Inhibition of in-stent stenosis by oral administration of bindarit in porcine coronary arteries

Armando Ialenti, Gianluca Grassia, Peter Gordon, Marcella Maddaluno, Maria Vittoria Di Lauro, Andrew H Baker, Angelo Guglielmotti, Antonio Colombo, Giuseppe Biondi, Simon Kennedy, Pasquale Maffia

Research output: Contribution to journalArticlepeer-review

Abstract

OBJECTIVE: We have previously demonstrated that bindarit, a selective inhibitor of monocyte chemotactic proteins (MCPs), is effective in reducing neointimal formation in rodent models of vascular injury by reducing smooth muscle cell proliferation and migration and neointimal macrophage content, effects associated with the inhibition of MCP-1/CCL2 production. The aim of the current study was to evaluate the efficacy of bindarit on in-stent stenosis in the preclinical porcine coronary stent model.

METHODS AND RESULTS: One or 2 bare metal stents (Multi-Link Vision, 3.5 mm) were deployed (1:1.2 oversize ratio) in the coronary arteries of 42 pigs (20 bindarit versus 22 controls). Bindarit (50 mg/kg per day) was administered orally from 2 days before stenting until the time of euthanasia at 7 and 28 days. Bindarit caused a significant reduction in neointimal area (39.4%, P<0.001, n=9 group), neointimal thickness (51%, P<0.001), stenosis area (37%, P<0.001), and inflammatory score (40%, P<0.001) compared with control animals, whereas there was no significant difference in the injury score between the 2 groups. Moreover, treatment with bindarit significantly reduced the number of proliferating cells (by 45%, P<0.05; n=6 group) and monocyte/macrophage content (by 55%, P<0.01; n=5-6 group) in stented arteries at day 7 and 28, respectively. These effects were associated with a significant (P<0.05) reduction of MCP-1 plasma levels at day 28. In vitro data showed that bindarit (10-300 μmol/L) reduced tumor necrosis factor-α (50 ng/mL)-induced pig coronary artery smooth muscle cell proliferation and inhibited MCP-1 production.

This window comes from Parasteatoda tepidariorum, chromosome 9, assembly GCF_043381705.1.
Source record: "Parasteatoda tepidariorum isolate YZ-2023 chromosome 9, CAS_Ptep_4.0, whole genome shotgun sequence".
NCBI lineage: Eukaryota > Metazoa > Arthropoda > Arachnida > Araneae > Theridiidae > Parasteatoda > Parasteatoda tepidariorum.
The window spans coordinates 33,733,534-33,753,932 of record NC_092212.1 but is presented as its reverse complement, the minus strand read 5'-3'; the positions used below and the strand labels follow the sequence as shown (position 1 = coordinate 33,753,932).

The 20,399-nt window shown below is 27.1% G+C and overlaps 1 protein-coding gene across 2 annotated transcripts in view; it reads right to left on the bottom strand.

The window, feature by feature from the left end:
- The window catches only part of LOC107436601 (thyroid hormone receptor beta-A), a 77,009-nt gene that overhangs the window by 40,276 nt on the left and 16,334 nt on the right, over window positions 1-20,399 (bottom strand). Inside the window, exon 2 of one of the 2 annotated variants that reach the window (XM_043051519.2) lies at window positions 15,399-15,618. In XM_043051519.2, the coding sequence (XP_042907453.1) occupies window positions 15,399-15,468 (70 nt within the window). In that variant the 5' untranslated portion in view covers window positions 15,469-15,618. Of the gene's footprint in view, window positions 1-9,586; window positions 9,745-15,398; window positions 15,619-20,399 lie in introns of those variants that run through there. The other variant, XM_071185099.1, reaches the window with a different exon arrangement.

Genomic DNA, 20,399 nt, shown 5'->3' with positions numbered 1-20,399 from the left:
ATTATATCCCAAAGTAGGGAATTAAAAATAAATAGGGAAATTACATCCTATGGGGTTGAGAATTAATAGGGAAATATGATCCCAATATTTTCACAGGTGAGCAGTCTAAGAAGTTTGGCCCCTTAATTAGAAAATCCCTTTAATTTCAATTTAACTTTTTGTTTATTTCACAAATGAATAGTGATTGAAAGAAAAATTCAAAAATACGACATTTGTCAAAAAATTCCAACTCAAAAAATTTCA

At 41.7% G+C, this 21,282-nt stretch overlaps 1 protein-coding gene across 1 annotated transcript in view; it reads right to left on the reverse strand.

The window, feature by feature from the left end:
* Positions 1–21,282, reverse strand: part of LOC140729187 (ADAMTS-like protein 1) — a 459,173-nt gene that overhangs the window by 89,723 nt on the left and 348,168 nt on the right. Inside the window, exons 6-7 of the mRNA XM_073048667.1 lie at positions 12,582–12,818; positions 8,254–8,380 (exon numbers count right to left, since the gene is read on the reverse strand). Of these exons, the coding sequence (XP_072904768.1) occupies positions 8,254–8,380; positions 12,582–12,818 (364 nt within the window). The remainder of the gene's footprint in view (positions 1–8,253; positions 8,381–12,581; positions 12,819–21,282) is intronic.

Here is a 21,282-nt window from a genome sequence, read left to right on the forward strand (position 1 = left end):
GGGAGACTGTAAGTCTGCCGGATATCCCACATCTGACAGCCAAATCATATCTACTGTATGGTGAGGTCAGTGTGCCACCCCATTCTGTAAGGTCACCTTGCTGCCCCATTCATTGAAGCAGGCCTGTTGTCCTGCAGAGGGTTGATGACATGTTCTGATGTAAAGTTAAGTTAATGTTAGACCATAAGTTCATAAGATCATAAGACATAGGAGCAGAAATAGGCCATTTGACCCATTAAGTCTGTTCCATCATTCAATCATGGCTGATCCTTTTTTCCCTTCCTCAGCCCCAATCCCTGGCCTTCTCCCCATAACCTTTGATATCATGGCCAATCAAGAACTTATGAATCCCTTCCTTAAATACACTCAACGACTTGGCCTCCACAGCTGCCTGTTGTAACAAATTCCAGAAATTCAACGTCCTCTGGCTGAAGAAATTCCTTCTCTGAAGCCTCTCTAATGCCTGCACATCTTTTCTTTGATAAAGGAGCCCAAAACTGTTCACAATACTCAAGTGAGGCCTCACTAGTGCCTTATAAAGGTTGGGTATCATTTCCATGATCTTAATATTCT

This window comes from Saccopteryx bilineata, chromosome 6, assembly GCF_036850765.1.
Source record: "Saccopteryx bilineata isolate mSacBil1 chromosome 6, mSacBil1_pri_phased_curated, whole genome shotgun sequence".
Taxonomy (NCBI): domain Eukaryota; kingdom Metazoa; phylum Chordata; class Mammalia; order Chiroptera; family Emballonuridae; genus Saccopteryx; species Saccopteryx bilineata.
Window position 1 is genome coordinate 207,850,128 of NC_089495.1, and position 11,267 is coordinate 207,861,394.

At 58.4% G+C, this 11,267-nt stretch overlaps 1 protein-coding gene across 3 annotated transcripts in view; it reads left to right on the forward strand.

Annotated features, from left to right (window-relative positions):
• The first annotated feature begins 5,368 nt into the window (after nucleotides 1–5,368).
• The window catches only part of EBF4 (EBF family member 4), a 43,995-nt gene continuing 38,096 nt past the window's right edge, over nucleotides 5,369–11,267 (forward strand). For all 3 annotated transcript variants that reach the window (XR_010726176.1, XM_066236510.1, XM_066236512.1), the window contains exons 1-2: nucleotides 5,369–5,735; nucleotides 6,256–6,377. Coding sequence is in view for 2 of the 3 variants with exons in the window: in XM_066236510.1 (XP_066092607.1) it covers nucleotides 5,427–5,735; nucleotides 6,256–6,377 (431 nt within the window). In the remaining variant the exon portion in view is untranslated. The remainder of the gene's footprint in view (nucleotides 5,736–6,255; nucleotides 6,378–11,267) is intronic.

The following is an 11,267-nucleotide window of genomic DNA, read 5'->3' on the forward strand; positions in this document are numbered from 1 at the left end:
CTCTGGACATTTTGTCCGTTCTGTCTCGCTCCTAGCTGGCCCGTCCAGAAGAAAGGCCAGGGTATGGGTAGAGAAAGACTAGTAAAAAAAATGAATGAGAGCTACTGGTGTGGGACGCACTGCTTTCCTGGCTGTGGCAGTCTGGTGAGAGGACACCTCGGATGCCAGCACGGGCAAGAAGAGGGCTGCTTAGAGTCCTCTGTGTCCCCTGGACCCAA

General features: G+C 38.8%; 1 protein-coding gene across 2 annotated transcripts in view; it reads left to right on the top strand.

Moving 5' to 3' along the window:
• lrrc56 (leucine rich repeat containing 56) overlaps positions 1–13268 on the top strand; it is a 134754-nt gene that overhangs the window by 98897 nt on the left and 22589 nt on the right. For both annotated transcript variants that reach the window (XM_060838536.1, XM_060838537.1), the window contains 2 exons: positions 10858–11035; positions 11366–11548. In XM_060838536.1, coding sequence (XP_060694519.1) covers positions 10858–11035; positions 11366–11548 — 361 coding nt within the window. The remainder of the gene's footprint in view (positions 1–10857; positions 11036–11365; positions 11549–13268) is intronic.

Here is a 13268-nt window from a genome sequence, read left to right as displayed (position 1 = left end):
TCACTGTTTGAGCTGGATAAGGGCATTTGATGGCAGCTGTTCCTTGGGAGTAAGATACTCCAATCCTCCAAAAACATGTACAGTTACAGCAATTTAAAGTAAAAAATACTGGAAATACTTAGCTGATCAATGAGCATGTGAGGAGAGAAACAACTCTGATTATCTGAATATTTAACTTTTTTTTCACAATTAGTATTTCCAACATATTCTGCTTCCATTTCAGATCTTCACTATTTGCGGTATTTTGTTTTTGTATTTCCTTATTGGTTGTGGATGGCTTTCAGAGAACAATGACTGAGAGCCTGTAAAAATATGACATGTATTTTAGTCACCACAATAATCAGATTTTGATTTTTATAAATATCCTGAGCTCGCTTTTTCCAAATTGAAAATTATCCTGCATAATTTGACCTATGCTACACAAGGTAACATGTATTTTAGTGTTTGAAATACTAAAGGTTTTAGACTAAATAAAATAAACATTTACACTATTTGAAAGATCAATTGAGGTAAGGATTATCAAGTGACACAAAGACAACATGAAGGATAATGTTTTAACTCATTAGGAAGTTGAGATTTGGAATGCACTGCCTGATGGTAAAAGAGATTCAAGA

CONCLUSION: Our results show the efficacy of bindarit in the prevention of porcine in-stent stenosis and support further investigation for clinical application of this compound.

Original languageEnglish
Pages (from-to)2448-54
Number of pages7
JournalArteriosclerosis, Thrombosis, and Vascular Biology
Volume31
Issue number11
DOIs
Publication statusPublished - Nov 2011

Keywords

  • Administration, Oral
  • Animals
  • Cell Proliferation
  • Coronary Stenosis
  • Coronary Vessels
  • Indazoles
  • Male
  • Models, Animal
  • Monocyte Chemoattractant Proteins
  • Muscle, Smooth, Vascular
  • Neointima
  • Propionates
  • Stents
  • Swine
  • Treatment Outcome

Fingerprint

Dive into the research topics of 'Inhibition of in-stent stenosis by oral administration of bindarit in porcine coronary arteries'. Together they form a unique fingerprint.

Cite this